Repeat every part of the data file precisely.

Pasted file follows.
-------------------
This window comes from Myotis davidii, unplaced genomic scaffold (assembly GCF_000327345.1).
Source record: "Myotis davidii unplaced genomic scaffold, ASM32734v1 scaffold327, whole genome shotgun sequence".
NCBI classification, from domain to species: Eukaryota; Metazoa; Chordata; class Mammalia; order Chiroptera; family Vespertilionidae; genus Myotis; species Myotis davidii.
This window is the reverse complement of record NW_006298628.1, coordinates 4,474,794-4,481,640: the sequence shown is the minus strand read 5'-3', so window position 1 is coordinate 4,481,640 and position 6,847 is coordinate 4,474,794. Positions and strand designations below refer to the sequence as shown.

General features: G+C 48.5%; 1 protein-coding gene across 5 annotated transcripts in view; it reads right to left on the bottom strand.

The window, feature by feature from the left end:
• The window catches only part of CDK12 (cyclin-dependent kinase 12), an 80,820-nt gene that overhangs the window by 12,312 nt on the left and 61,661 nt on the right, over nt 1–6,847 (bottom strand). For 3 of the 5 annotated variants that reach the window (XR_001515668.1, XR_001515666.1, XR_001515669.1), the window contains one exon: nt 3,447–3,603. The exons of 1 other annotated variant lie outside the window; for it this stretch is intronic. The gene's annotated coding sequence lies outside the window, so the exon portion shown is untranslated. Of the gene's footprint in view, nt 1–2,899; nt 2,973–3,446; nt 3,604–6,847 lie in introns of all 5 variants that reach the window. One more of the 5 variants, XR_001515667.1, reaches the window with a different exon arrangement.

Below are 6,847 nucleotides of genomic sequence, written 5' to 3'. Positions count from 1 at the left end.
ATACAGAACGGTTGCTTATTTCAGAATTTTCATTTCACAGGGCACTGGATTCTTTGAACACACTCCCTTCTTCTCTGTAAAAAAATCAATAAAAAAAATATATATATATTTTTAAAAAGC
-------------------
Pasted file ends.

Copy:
This window comes from Myotis davidii, unplaced genomic scaffold (assembly GCF_000327345.1).
Source record: "Myotis davidii unplaced genomic scaffold, ASM32734v1 scaffold327, whole genome shotgun sequence".
NCBI classification, from domain to species: Eukaryota; Metazoa; Chordata; class Mammalia; order Chiroptera; family Vespertilionidae; genus Myotis; species Myotis davidii.
This window is the reverse complement of record NW_006298628.1, coordinates 4,474,794-4,481,640: the sequence shown is the minus strand read 5'-3', so window position 1 is coordinate 4,481,640 and position 6,847 is coordinate 4,474,794. Positions and strand designations below refer to the sequence as shown.

General features: G+C 48.5%; 1 protein-coding gene across 5 annotated transcripts in view; it reads right to left on the bottom strand.

The window, feature by feature from the left end:
• The window catches only part of CDK12 (cyclin-dependent kinase 12), an 80,820-nt gene that overhangs the window by 12,312 nt on the left and 61,661 nt on the right, over nt 1–6,847 (bottom strand). For 3 of the 5 annotated variants that reach the window (XR_001515668.1, XR_001515666.1, XR_001515669.1), the window contains one exon: nt 3,447–3,603. The exons of 1 other annotated variant lie outside the window; for it this stretch is intronic. The gene's annotated coding sequence lies outside the window, so the exon portion shown is untranslated. Of the gene's footprint in view, nt 1–2,899; nt 2,973–3,446; nt 3,604–6,847 lie in introns of all 5 variants that reach the window. One more of the 5 variants, XR_001515667.1, reaches the window with a different exon arrangement.

Below are 6,847 nucleotides of genomic sequence, written 5' to 3'. Positions count from 1 at the left end.
ATACAGAACGGTTGCTTATTTCAGAATTTTCATTTCACAGGGCACTGGATTCTTTGAACACACTCCCTTCTTCTCTGTAAAAAAATCAATAAAAAAAATATATATATATTTTTAAAAAGC